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Old 04-27-2005, 08:23 PM   #1
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Condolence Ceremony A Cause for Celebration

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Condolence Ceremony A Cause for Celebration

by Doug George-Kanentiio

On April 24 I attended a fascinating meeting at Onondaga during which the
upcoming installation of three new Mohawk rotiiane was discussed.
Delegates from Akwesasne, Kanehsatake, Kahnawake and Oshweken were welcomed
by the Onondagas as the "older brothers" of the Haudenosaunee Confederacy
finalized plans for the condolence ceremony set for April 29 at Akwesasne, the
central "fire" for all 35,000 plus Mohawks now gracing the earth.

For those who have are unfamiliar with the traditional mannerisms and customs
which define a session such as the one at Onondaga the first impression would
be of reassurance as the onkwehonwe spoke for many hours, in turn and with
respect, about their concern for the people and how the raising of new leaders
would bring hope not only to the Mohawks but to all Haudenosaunee.

The speakers rose in turn to express their thoughts as to how to respond to
the needs of the Mohawk people in ways which would not only adhere to the
ancient rules but meet current challenges with clarity of mind and affirmation of
our ancestral teachings.

While there was considerable debate as to how many rotiiane would be
presented with their deer antlers all agreed the ceremony itself was long overdue and
could only serve to remind the people that the Mohawk Nation was carrying on
with its instructons and duties as defined by Skennenrahowi at the birth of the
Confederacy.

The very fact that such customs exist today is almost miraculous given the
enormous pressures the Haudenosaunee have had to withstand over the past five
hundred years and most particularly the recent decade when political
factionalism and infighting haave contributed to a growing sense of despair in the hearts
of many Iroquois.

Yet those who spoke at Onondaga were optimistic. They knew the condolence
ritual on April 16 in which two Cayuga chiefs were given their duties (Sam George
and Chuck Jacobs) would bring stability to that nation which has been beset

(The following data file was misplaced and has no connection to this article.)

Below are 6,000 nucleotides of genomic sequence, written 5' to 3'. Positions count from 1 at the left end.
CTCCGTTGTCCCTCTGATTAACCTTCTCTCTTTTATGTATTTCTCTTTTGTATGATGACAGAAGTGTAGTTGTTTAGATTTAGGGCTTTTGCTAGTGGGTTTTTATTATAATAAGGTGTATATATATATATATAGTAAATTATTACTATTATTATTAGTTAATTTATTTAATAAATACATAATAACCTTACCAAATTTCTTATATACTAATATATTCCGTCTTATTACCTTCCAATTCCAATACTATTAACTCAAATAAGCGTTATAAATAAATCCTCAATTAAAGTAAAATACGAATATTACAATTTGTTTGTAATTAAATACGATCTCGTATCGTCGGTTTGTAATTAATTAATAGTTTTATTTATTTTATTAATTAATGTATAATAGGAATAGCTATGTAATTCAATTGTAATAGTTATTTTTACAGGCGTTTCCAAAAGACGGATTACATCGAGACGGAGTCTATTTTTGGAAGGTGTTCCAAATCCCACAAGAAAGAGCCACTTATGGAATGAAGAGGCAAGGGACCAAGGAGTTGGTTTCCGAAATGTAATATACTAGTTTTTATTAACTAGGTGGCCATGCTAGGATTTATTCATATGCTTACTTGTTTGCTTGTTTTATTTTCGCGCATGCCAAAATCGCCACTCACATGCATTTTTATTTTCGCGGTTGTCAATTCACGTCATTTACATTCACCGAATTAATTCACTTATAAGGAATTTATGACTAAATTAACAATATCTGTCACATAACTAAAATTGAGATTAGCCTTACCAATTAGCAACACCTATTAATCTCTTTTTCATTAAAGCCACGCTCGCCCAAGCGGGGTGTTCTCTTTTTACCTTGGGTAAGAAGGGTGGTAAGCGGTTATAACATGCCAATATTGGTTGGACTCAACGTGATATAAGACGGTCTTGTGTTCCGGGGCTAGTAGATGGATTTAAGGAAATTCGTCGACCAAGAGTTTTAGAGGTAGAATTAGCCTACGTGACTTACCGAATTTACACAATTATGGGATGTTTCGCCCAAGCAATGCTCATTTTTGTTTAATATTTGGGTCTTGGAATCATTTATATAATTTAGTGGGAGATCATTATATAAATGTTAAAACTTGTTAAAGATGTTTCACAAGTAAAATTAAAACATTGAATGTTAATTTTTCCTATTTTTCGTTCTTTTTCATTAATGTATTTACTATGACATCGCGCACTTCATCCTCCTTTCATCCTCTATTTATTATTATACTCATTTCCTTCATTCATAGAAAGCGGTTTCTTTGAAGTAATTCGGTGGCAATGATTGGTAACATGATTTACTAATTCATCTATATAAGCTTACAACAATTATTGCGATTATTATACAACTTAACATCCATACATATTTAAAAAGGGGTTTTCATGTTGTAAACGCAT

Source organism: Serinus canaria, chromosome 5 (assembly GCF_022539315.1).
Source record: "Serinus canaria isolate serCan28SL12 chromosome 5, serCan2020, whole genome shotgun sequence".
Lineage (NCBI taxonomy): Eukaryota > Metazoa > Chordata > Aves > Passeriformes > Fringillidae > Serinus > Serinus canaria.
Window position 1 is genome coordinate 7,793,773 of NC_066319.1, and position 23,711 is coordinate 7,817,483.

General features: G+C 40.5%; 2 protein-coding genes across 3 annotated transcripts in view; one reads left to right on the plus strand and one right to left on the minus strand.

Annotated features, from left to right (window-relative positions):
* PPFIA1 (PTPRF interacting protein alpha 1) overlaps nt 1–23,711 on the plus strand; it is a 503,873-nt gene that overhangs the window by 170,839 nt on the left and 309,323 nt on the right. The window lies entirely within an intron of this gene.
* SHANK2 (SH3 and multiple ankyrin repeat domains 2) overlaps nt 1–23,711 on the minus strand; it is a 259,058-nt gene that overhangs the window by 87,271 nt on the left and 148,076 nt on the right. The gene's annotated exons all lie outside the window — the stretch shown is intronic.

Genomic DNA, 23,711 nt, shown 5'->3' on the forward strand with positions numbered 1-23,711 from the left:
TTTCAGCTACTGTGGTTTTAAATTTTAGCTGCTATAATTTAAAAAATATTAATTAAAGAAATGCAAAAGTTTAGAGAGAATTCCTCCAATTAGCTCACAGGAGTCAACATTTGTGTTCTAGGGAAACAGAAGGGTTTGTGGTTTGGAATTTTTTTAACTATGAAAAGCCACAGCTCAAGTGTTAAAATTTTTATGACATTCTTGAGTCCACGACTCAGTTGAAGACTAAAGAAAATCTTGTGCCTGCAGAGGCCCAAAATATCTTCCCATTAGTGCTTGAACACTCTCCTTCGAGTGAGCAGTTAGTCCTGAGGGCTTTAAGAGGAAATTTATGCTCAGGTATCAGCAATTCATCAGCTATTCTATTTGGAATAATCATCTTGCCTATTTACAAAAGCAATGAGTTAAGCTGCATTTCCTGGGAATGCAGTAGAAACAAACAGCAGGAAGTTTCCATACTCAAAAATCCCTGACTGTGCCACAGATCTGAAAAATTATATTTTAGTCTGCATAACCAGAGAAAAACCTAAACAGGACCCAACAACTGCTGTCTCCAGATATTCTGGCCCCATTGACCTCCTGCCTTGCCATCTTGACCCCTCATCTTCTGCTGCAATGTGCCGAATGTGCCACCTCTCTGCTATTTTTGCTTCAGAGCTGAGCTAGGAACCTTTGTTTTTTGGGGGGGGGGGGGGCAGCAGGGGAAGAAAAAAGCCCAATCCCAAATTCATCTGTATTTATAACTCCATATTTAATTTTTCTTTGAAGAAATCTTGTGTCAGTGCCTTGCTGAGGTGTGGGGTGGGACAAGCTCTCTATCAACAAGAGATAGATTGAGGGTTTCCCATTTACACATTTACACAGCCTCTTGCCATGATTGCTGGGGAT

by confusion in which some of them are seeking to trade their ancestral lands
for commercial gambling compacts with New York State while others have stated
they would never agree to sell the earth at any price.

Those at Onondaga knew the Mohawk situation was much more complicated hence
the necessity of placing chiefs on a council which has come under fire for its
lack of condoled clan leaders.

The Mohawks informed the group they were ready after years of preparation.
The candidates were strong individuals from good families with a sound command
of the spiritual beliefs which permeate the longhouse way.

For Akwesasne specifically the condolence ceremony gives the residents a
chance to welcome their Iroquois kin from many places. All Mohawks have one thing
in common: a singular heritage best exemplified by the active exercise of
those customs, rituals and beliefs
which are unique to the Kaiienkehaka.

At its most profound, communal level this includes the repeat of rituals
which are hundreds, if not thousands, of years old and are fast becoming the
exception among Native peoples on Anowarakowa.

As one who has the opportunity to travel frequently across the continent I
can state with certainty the Mohawks have preserved more of their indigenous
culture than virtually any other native nation even if it does not seem to be so
to those living in our respective communities.

This does not give us a right to become arrogant but should remind us of the
values which the delegates at Onondaga demonstrated: humility, patience,
tolerance, compassion and just the right dose of humor.

The condolence ceremony is also an opportunity for officials at the St. Regis
Tribal Council and the Mohawk Cuncil of Akwesasne to witness an event which
represents the essence of who we are as Kaiienkehaka. They should be there to
support the national government for they exist only insofar as the Mohawk
Nation is a distinct entity the collective essence of which is retained by the
Nation's Council of Chiefs.

Both Tribe and MCA should be there to lend material aide as deemed necessary
by the Mohawk Nation since a stronger national government can only benefit
their respective agencies in areas ranging from jurisdiction to the environment.

A stronger, peaceful Akwesasne is of concern to us all.

For the Mohawk people the condolence ceremony is an opportunity to place our
differences aside and observe an event which is as amazing as it is a cause
for happiness. We will be able to hear the words of the Peacemaker, verbatim,
as spoken when he raised the first Mohawk rotiiane. We will listen to the most
sacred to songs, mounrful than joyous, as the "younger brothers" approach the
council house. We can join our kin as they feast and dance to celebrate this
great time.

To those folks who attend the communal building functions in
Tekahsonkaro:renhs (Hogansburg); your concerns were also brought up at Onondaga and treated
with respect. There will be gladness among the Nation when you join your
relatives to commemorate this new day.
It is Akwesasne's time to shine.
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